(Check out Chris Reed’s movie review of The Deepest Breath which hits Netflix Wednesday, July 19. Seen it? Join the conversation with HtN on our Letterboxd Page.)
It’s hard to know what to feel about extreme sports. While it’s clear what part of the adrenaline rush may be for the avid practitioners of a particular pastime—much more than just that for them, approaching an all-consuming lifestyle—there are attendant risks that can affect others, be they friends, lovers, family members, and/or colleagues. In her gripping new documentary The Deepest Breath, director Laura McGann (Revolutions) explores both glory and tragedy in the dangerous world of freediving. Expect the thrill of adventure and despair of death.
At the center of this real-life tale are two stars of this mostly ocean-based activity: the Irishman Stephen Keegan and Italian woman Alessia Zecchini. He was a celebrated safety diver who ran a school in Dahab, Egypt, while she is, as of this writing, the current world-record-holder of the sport. They met in 2017 at the Vertical Blue competition in the Bahamas, where Zecchini would first break the then-world record with a dive of 104 meters. They had an easy rapport, fell in love, and continued to work together. Until, that is, one fateful day in 2019.
And what is freediving? It goes by other names, including “breath-hold diving,” and is a plunge into the depths without any kind of breathing apparatus, relying solely on the oxygen that years of training equips participants to keep in their lungs for long enough to survive dives of four minutes or longer. How is this possible? I do not know, but it is.
Some of the science is explained in the film, though much is still left to mystery. But we do see quite a lot of archival material showing young Alessia in her swimming-pool days, working up to greater and greater distances. And we are given to understand that the pressure of deeper water affects the body in ways that both help and hurt one’s chances of survival. Unlike in technical diving (which involves attached compressed-air tanks), a freediver can swim towards the surface as fast as they are able, without fear of decompression sickness. So there’s that.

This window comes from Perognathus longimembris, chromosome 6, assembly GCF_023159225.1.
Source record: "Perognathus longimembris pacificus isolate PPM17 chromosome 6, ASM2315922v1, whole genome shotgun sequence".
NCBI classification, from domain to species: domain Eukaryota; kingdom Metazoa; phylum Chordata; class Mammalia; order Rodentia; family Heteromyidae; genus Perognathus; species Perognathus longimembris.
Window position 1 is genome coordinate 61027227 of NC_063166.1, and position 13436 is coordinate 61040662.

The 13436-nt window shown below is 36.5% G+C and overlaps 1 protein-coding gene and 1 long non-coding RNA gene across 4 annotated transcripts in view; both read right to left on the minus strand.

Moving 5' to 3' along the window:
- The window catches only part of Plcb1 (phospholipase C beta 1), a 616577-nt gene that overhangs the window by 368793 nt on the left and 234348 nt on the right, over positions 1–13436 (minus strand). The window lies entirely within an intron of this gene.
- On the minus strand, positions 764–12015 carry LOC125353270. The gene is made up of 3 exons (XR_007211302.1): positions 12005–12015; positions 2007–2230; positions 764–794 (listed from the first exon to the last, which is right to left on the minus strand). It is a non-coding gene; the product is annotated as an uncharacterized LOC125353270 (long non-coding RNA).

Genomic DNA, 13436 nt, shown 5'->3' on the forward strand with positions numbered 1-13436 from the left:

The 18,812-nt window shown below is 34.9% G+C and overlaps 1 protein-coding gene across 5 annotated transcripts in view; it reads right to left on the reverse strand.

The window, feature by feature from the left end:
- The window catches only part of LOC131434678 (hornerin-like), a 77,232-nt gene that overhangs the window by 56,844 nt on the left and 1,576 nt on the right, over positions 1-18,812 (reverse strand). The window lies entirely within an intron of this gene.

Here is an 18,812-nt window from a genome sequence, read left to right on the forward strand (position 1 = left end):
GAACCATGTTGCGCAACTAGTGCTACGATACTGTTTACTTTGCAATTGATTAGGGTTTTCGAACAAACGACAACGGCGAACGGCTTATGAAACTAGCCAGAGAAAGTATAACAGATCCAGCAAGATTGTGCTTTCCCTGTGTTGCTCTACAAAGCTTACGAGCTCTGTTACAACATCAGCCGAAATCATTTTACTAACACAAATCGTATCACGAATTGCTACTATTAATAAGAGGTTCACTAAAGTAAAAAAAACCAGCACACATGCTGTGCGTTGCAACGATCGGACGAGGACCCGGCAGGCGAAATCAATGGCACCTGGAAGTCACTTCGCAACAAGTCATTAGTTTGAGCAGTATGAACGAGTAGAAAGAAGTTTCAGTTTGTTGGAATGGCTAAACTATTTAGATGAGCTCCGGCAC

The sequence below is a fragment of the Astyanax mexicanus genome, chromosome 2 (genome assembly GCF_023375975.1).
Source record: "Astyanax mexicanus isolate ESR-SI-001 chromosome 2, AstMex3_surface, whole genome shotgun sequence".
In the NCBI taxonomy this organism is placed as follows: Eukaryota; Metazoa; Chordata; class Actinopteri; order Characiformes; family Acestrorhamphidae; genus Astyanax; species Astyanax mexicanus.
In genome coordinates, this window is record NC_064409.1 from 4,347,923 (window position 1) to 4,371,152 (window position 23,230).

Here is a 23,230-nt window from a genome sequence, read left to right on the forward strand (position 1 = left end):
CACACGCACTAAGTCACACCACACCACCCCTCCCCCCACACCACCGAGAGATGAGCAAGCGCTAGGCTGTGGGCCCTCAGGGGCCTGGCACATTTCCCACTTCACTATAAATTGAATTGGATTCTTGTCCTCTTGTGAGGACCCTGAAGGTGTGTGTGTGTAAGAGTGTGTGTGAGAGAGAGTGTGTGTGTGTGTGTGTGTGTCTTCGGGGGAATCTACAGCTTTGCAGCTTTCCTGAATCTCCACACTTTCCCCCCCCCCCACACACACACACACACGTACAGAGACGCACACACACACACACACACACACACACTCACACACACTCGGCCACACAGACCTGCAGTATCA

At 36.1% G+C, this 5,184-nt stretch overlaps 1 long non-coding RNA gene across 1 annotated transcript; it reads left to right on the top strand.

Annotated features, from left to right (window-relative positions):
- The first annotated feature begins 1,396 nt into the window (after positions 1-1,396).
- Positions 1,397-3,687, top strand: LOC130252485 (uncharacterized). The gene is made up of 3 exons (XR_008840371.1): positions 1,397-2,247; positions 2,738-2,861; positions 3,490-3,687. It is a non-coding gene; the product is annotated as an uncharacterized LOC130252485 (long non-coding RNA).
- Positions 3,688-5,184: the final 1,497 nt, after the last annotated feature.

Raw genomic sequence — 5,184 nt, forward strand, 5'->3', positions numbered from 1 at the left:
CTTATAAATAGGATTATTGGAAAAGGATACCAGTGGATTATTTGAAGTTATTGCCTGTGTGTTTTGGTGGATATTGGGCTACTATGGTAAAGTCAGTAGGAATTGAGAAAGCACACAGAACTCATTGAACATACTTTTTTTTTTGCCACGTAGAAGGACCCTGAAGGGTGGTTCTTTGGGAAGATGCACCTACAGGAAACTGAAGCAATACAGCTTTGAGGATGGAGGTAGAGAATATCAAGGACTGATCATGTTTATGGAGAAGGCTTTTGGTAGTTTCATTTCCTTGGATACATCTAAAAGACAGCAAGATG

But the terrifying dangers are all too real, and they include such horrific possibilities as “lung squeezes” and blackouts, the latter of which often seem to strike divers as they finally run out air, meters below the blessed open sky. Fortunately, the sport has evolved to include folks known as “safety divers” (themselves freedivers) who assist competitors should they fail to make it on their own. But who helps the safety divers if they need assistance?
It’s a complicated endeavor, for sure. Unlike Alex Honnold—the protagonist at the center of the hair-raising 2018 documentary Free Solo, whose fate was solely, and quite literally, in his own hands—here Alessia and her fellow divers rely on an entire support apparatus to guarantee they don’t die (though deaths still happen). And when something goes wrong, then no matter the intense hours of preparation, the worst can, and does, happen.
Such was the case at Dahab’s beautiful, but infamous, “Blue Hole.” Located on the shore of the Red Sea, it’s a deep sinkhole/break in the coral reef, with an underwater arch that many have tried to swim through. It’s there, in 2019, that Zecchini strove to follow in the strokes of her idol, Russian freediver Natalia Molchanova (who herself disappeared in 2015 while diving, albeit somewhere else). Things did not go as planned, and the man, Keegan, who was supposed to guarantee her safety did just that, but at the cost of his own life.
My feelings are mixed on these activities, but not on The Deepest Breath. In this beautifully photographed and edited movie, director McGann crafts riveting, and fully three-dimensional, profiles of the protagonists, bringing in plenty of supporting voices and characters, as well. Passion and obsession can be both good and bad, and we get it all here in a robust, cinematic swirl of engrossing currents. Don’t try any of this at home, however.
– Christopher Llewellyn Reed (@ChrisReedFilm)
Netflix; Laura McGann; The Deepest Breath documentary movie review